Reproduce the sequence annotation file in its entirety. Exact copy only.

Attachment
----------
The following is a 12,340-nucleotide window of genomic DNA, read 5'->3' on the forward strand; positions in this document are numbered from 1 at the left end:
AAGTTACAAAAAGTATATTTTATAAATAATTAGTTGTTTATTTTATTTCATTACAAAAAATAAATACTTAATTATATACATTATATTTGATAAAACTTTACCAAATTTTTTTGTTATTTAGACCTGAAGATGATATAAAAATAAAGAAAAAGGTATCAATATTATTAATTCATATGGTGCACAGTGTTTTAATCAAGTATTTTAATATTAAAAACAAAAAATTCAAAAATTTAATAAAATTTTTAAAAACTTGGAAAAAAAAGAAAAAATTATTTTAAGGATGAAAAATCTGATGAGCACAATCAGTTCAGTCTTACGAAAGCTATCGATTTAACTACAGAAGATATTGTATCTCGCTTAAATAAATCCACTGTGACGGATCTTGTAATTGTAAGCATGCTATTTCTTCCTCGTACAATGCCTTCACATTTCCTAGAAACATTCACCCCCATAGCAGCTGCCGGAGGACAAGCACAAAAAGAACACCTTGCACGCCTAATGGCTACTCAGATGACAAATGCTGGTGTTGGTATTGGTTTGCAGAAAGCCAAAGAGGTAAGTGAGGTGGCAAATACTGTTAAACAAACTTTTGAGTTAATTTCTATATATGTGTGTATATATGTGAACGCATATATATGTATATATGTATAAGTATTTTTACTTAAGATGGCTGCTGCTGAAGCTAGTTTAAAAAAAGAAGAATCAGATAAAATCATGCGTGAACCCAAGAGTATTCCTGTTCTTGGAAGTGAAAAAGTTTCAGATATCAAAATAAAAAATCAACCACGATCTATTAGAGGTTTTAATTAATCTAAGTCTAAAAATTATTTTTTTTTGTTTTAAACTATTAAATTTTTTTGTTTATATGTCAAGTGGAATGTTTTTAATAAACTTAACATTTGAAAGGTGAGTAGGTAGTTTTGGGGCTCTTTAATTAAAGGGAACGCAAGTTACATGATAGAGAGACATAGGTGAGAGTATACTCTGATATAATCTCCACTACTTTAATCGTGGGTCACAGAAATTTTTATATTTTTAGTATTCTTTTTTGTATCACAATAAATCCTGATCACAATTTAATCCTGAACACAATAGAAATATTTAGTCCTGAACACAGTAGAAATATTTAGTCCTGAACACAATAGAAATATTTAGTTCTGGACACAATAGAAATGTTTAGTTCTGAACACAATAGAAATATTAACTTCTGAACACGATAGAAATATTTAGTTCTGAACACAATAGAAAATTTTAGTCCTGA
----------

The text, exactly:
The following is a 12,340-nucleotide window of genomic DNA, read 5'->3' on the forward strand; positions in this document are numbered from 1 at the left end:
AAGTTACAAAAAGTATATTTTATAAATAATTAGTTGTTTATTTTATTTCATTACAAAAAATAAATACTTAATTATATACATTATATTTGATAAAACTTTACCAAATTTTTTTGTTATTTAGACCTGAAGATGATATAAAAATAAAGAAAAAGGTATCAATATTATTAATTCATATGGTGCACAGTGTTTTAATCAAGTATTTTAATATTAAAAACAAAAAATTCAAAAATTTAATAAAATTTTTAAAAACTTGGAAAAAAAAGAAAAAATTATTTTAAGGATGAAAAATCTGATGAGCACAATCAGTTCAGTCTTACGAAAGCTATCGATTTAACTACAGAAGATATTGTATCTCGCTTAAATAAATCCACTGTGACGGATCTTGTAATTGTAAGCATGCTATTTCTTCCTCGTACAATGCCTTCACATTTCCTAGAAACATTCACCCCCATAGCAGCTGCCGGAGGACAAGCACAAAAAGAACACCTTGCACGCCTAATGGCTACTCAGATGACAAATGCTGGTGTTGGTATTGGTTTGCAGAAAGCCAAAGAGGTAAGTGAGGTGGCAAATACTGTTAAACAAACTTTTGAGTTAATTTCTATATATGTGTGTATATATGTGAACGCATATATATGTATATATGTATAAGTATTTTTACTTAAGATGGCTGCTGCTGAAGCTAGTTTAAAAAAAGAAGAATCAGATAAAATCATGCGTGAACCCAAGAGTATTCCTGTTCTTGGAAGTGAAAAAGTTTCAGATATCAAAATAAAAAATCAACCACGATCTATTAGAGGTTTTAATTAATCTAAGTCTAAAAATTATTTTTTTTTGTTTTAAACTATTAAATTTTTTTGTTTATATGTCAAGTGGAATGTTTTTAATAAACTTAACATTTGAAAGGTGAGTAGGTAGTTTTGGGGCTCTTTAATTAAAGGGAACGCAAGTTACATGATAGAGAGACATAGGTGAGAGTATACTCTGATATAATCTCCACTACTTTAATCGTGGGTCACAGAAATTTTTATATTTTTAGTATTCTTTTTTGTATCACAATAAATCCTGATCACAATTTAATCCTGAACACAATAGAAATATTTAGTCCTGAACACAGTAGAAATATTTAGTCCTGAACACAATAGAAATATTTAGTTCTGGACACAATAGAAATGTTTAGTTCTGAACACAATAGAAATATTAACTTCTGAACACGATAGAAATATTTAGTTCTGAACACAATAGAAAATTTTAGTCCTGA